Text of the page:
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Reinventing yourself - or perhaps showing a side to yourself that has always lurked beneath, simmering under the skin - after a lauded and/or successful first wave is no simple feat, but it can work wonders in capable hands. Johnny Borrell's solo jaunt notoriously, and deservedly, fell flatter than 10-day roadkill, but Leanne Macomber's fusing with Joel Ford as Ejecta has been an immersive, transcendent sonic experience. It's always a yank of the one-armed bandit to embark on fresh ventures, it's a fickle throw of the dice, a roulette pirouette. Can fans from your prior projects accept and embrace the transformation, or will your future endeavours never quite match up to former glories? It seems that Caroline Polachek of battle-scarred Brooklyn indie-poppers Chairlift is keen to discover her destiny as Ramona Lisa.

Donning her new guise, named after a pseudonym she used to use on Facebook, Polachek seeks to craft "pastoral electronic music" on her debut record Arcadia. Attempting to merge the electronic and organic worlds together exclusively using MIDI, and recorded by herself straight onto her laptop in locations like airports, cupboards and dressing rooms, she's created a concept album which uses love stories as allegories for nature. It's ambitious, somewhat haphazard in its DIY approach to meaty topics, and with all Polachek's scattered elements and ideas, much like trying to spin plates on teeny-weeny little sticks. However, in a rare turn of events, she manages to keep the porcelain steady. There's never any danger that she'll lose control or drop the ball (or plate, to stick with the metaphor).

Polachek strikes forth decisively to sculpt her own route and sound. The titular tune is darkwave ambience, fit to burst with moody, smoggy, medieval synth pads and variously pitched church bells. It's cinematic post-rock atmospheres muddled with spiritual, skeletal (mostly) a cappella pop singing, with an air of sanctity and purity. 'Hissing Pipes At Dawn' is purring electronica with dreamy soul chords and whirring neo-house glitches. 'Wing Of The Parapet' on first glance appears like a traditional folk cut, albeit glazed with synths, but towards the end of the track, it begins distorting and flickering like the TV in Poltergeist. When Polachek hurtles off towards the horizon with these new ideas, barrowloads of ambition in tow, she more often than not succeeds in whittling not only a spangly aural identity as Ramona Lisa, but also fantastic environments to dissolve into. The nature allegories may be harder to discern in the lyrics, but the essence of her message is evident within the music.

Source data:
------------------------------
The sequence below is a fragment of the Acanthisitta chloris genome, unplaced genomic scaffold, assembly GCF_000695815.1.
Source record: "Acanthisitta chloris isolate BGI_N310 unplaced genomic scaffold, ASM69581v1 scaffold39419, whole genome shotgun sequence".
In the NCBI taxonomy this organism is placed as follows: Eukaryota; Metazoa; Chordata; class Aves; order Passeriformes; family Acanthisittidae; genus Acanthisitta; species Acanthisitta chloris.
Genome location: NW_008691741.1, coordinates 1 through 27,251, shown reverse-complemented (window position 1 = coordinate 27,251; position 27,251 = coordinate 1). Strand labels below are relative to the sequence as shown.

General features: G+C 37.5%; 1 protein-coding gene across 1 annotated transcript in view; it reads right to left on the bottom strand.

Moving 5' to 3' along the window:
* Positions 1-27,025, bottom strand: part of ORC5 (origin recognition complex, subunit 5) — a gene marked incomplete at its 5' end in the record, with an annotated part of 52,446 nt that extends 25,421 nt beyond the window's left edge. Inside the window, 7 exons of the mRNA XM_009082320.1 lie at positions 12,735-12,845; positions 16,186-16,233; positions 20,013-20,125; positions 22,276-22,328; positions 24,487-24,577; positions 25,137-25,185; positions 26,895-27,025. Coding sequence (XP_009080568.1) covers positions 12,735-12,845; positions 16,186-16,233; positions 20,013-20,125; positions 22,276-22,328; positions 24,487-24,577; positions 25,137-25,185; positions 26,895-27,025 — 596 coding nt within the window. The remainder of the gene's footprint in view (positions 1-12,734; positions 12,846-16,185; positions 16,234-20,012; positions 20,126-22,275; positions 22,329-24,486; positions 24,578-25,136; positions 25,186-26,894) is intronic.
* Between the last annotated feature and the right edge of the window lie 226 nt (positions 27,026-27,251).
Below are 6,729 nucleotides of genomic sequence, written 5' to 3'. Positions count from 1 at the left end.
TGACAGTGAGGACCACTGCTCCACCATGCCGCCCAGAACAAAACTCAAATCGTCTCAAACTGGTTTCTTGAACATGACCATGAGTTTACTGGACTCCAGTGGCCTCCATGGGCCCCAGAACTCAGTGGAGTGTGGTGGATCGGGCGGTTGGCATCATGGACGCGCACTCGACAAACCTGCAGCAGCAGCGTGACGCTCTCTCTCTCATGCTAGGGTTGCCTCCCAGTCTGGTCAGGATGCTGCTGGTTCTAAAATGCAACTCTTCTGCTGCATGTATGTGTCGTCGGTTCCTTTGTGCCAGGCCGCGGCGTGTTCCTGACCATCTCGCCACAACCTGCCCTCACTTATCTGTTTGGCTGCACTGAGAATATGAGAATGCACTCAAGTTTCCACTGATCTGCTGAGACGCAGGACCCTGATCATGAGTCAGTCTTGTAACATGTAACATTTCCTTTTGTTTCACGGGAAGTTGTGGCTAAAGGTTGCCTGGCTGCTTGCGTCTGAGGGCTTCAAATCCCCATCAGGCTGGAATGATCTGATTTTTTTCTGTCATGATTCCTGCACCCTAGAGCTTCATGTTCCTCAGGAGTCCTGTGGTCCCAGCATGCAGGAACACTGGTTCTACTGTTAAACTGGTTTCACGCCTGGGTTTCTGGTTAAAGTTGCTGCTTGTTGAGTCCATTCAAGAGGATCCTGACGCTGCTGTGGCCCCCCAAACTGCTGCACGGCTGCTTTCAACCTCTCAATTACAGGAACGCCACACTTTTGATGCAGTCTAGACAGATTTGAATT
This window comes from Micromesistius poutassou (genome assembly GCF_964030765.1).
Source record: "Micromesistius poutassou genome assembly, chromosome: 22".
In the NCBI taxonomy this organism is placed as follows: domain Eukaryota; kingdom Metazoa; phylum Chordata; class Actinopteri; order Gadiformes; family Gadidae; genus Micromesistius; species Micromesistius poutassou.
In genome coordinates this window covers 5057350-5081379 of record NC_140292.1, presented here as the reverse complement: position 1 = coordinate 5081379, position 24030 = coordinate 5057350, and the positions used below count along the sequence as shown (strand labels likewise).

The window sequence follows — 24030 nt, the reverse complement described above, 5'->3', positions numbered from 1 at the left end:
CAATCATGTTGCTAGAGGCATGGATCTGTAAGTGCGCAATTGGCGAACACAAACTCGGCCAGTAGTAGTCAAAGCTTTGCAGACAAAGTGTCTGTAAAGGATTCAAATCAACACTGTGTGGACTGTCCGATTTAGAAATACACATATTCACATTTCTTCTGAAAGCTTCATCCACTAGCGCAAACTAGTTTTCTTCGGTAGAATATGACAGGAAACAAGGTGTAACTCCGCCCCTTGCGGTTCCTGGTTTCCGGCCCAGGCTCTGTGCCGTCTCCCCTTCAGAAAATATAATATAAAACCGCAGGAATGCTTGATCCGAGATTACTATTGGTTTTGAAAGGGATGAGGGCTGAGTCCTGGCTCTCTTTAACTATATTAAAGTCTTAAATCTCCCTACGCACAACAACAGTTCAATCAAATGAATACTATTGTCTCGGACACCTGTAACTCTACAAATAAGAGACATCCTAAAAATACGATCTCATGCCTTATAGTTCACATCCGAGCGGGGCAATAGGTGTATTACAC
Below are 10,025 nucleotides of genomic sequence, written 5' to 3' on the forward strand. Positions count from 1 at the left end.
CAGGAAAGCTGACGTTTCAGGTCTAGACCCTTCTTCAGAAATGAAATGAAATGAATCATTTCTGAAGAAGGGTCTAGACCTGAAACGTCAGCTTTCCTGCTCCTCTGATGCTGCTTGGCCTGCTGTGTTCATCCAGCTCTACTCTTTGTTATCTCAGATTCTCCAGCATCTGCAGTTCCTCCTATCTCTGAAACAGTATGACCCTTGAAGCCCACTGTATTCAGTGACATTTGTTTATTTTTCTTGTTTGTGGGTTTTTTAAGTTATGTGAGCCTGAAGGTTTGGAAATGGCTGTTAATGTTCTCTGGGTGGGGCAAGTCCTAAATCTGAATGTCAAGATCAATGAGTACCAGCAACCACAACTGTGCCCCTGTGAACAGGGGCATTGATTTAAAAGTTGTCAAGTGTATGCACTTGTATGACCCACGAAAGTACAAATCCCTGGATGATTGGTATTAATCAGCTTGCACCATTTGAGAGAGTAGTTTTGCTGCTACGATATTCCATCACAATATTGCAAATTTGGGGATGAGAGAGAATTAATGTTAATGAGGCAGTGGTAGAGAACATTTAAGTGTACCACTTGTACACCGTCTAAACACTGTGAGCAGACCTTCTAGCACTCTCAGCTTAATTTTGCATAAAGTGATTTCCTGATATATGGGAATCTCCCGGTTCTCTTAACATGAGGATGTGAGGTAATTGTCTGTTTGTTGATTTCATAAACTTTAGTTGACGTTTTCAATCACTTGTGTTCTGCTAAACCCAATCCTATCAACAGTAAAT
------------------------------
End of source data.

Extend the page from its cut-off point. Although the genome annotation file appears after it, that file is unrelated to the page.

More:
The noise doesn't always manage to stray miles from Chairlift's path though, with ditties like 'Dominic' bearing resemblance to an imperfectly mixed demo from Something. 'Lady's Got Gills' is more a hefty single than many notches of Arcadia, it's got bulbous bass and pulsating pace, with jittering primal rhythms and pop hooks - it's still not exactly Chairlift, but it's not closely related to the bucolic soundscapes the LP offers either. This is hardly a criticism as Chairlift wholeheartedly rock, but it's also worth noting.

Arcadia is an album festooned with knobbly nodules to probe and gawk at: go, get lost inside her throbbing worlds, the skewed electro-pop and carefully composed scenery. It's not a perfect record, and it does lack the ability to make you fall in love with it at first sight - it'll require a few listens for sure. Those hunting for more of Chairlift's succinct and precise indie-pop will leave deflated too. There's similar moments, but nothing substantial, and the moments while familiar, are at the fringes of Chairlifts musical spectrum. But, that should be moot, really, as this isn't a Chairlift record. It's Ramona Lisa's. As a debut foray into solodom, Polachek incisively elicits emotional responses. She's got a subtle approach to pop and a grand over-arcing m.o. more than piques curiosity. As far as solo jaunts go, this is one she should be immensely proud of. It's Macomberesque as opposed to Borrellian.

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